Question: I think It’s a boy…

A reader asks…

Recently the whispers regarding my gender (or lack there of) have ceased to be flattering and started to make me feel anxious and uncomfortable.

I can’t hold a conversation with anyone because they’re more preoccupied finding out “what” I am instead of what I have to say. It’s gotten to the point where it’s the first thing I worry about in the morning, and the last thought in my head at night. How can I get myself to stop focusing on this outside judgment?

Please post your response in the comments below.

» Ask Genderfork «


Posted by on April 30th, 2010 at 08:00 am

Category: questions 10 comments »

10 Responses to “Question: I think It’s a boy…”

  1. Meike

    Do you have friends who don’t care about what gender you are? Or in general do you have a group of people around which you can really be you? Focus your attention on them. Of course you need to interact with everyone else, but when it comes to them remember that they’re bound by a binary system and can’t fully comprehend who you are. In the long run, it’s your close friends and family who you should have to please, not everyone else. But above all else, stay true to yourself. You can never be faulted for doing that.

    And if it’s still a problem, don’t hesitate to tell people how you feel about their whispers. Explain to them it’s not your gender that’s important, but who you are and what you have to say.

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  2. Jessica

    It IS a problem. When you see their eyes on your breasts and they are only kinda sort of paying attention to what you’re saying. Sometimes you want to slap them and say, “Stop Wasting MY time with YOUR hangups!” Just smile. Keep smiling. It’s like working with children. While treating them as real people, you do have to make allowances for their level of comprehension. Just smile.

    It depends on your level of interaction with them. If you’re important to their process, you may find that they cut you out of the process because they doubt you – not for any valid reason, but just because of their discomfort with you. That’s hard to take. It’s fucking unjust and all, but what can you do? Just smile.

    You are a gender outlaw. You can either play by their rules or you can deal with their stares and their mute criticism. When it happens you’ll have to accept their crappy unjust decisions and you’ll have to pretend to understand (I hate that). Take courage. You’re not alone, for what it’s worth. If you can’t keep them out of your head, maybe you’re moving too far, too fast for your own sanity. Relax. Do what you need to do, be who you need to be, take care of the people you care about and let the chumps land where they may.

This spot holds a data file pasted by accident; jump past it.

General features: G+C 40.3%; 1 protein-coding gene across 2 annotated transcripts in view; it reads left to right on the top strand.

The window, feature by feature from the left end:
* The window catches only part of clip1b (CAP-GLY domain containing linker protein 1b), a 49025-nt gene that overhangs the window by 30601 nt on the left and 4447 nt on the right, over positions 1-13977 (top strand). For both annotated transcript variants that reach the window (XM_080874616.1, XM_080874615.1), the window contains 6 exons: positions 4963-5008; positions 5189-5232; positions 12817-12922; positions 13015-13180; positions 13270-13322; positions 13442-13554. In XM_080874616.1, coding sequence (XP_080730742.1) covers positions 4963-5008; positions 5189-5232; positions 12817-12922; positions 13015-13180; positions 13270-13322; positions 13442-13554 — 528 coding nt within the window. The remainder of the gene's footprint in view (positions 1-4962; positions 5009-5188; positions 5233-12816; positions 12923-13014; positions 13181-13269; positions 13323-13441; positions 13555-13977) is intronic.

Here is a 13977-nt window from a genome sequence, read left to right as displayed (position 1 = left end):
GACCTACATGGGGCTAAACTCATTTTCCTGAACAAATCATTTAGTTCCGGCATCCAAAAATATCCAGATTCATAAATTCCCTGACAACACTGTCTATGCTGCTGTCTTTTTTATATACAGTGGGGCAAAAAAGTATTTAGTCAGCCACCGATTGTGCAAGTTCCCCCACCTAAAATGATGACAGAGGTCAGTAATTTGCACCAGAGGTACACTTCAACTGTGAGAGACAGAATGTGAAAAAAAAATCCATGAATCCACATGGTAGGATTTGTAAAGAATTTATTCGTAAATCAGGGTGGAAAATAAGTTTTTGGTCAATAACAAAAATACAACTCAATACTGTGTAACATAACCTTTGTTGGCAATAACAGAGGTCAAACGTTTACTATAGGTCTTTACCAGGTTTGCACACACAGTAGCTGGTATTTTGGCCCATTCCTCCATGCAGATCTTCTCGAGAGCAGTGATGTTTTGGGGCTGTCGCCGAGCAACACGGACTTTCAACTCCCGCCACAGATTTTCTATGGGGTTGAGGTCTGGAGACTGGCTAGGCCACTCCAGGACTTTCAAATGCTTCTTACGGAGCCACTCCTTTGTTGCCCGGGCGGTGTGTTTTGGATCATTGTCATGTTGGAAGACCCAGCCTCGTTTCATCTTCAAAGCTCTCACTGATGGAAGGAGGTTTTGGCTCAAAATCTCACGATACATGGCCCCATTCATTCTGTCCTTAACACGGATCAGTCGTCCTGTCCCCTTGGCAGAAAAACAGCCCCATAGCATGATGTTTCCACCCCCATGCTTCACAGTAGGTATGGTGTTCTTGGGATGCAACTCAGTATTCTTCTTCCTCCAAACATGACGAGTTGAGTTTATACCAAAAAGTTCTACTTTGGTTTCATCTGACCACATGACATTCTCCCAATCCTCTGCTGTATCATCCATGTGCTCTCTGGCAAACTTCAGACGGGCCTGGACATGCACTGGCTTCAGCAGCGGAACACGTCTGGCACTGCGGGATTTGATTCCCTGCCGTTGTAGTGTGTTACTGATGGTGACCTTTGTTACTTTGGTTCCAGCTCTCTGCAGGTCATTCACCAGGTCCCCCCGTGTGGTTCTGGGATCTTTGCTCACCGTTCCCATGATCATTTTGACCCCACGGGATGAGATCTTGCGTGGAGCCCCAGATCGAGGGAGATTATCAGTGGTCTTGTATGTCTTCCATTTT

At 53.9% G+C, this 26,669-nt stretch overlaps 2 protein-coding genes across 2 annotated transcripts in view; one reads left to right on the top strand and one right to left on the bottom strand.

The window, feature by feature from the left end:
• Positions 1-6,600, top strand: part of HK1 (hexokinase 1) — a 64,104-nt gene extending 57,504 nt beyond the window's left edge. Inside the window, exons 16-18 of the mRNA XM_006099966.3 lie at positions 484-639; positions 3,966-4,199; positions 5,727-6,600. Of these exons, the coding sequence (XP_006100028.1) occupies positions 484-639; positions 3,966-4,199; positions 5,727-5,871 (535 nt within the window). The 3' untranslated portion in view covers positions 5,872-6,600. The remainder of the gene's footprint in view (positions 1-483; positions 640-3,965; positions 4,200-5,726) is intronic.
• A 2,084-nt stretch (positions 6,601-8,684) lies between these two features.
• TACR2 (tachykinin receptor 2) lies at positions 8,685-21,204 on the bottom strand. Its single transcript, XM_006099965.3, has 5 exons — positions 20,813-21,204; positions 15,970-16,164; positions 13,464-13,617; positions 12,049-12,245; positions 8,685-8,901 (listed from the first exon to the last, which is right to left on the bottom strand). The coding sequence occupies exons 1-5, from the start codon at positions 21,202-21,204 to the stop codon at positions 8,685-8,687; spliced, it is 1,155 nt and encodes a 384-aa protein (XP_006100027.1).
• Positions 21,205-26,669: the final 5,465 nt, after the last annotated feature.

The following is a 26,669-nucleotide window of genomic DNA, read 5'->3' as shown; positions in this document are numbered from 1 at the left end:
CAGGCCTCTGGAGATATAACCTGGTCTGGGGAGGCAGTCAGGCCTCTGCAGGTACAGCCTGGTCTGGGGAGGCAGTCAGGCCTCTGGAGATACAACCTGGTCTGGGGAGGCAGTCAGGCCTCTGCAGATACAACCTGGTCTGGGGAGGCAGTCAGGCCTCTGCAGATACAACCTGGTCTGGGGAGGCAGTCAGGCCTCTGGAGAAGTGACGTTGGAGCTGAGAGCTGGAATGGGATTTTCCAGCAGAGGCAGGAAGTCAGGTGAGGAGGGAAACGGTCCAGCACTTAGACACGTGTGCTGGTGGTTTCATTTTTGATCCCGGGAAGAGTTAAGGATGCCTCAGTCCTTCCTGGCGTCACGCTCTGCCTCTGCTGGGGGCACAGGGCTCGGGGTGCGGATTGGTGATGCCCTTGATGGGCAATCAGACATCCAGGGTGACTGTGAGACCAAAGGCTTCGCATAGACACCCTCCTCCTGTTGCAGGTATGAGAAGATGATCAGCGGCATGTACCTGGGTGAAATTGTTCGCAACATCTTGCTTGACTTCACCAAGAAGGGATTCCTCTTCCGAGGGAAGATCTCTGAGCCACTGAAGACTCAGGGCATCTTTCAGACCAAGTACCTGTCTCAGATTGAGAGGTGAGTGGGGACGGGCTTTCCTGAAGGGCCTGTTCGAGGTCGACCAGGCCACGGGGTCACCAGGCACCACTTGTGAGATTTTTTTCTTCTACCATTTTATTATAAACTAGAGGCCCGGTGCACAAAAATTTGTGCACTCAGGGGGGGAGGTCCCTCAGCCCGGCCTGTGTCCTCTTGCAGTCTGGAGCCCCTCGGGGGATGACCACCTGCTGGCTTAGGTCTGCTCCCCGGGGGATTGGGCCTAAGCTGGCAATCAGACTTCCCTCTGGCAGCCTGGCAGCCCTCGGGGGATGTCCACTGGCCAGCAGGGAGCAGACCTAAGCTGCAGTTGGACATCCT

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  3. Chelsea

    The same exact is happening to me. However, in my case people won’t associate themselves with me because of who I am. I often wonder what’s the point of living if no one will like you? Regardless, of how I feel I’m not going to let them ruin my life. I am me and I will not change for anyone or anything.

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  4. Jessica

    amelia Earhart responded to a report one time who asked her what she was going to do with all the money she made. She said, “I’m going to endow a prize for people who are different – you need some compensation for all the crap you had to go through because you’re not like everybody else.”

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  5. Char

    I just had to stop basing my worth and opinions of myself on what other people thought. I base who I am and what my worth is on Jesus Christ and no one else can change that or try to convince me I am not worth it.

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  6. Anonymous

    It’s difficult.

    In my every day environment (where I live, my friends, where I work) the way I dress and behave is of no consequence – people don’t pay attention and I’m free to be who I am/want to be. This is more than enough to make me feel at ease with myself and not mind the occasional comment in the street or person who doesn’t know how to deal with me.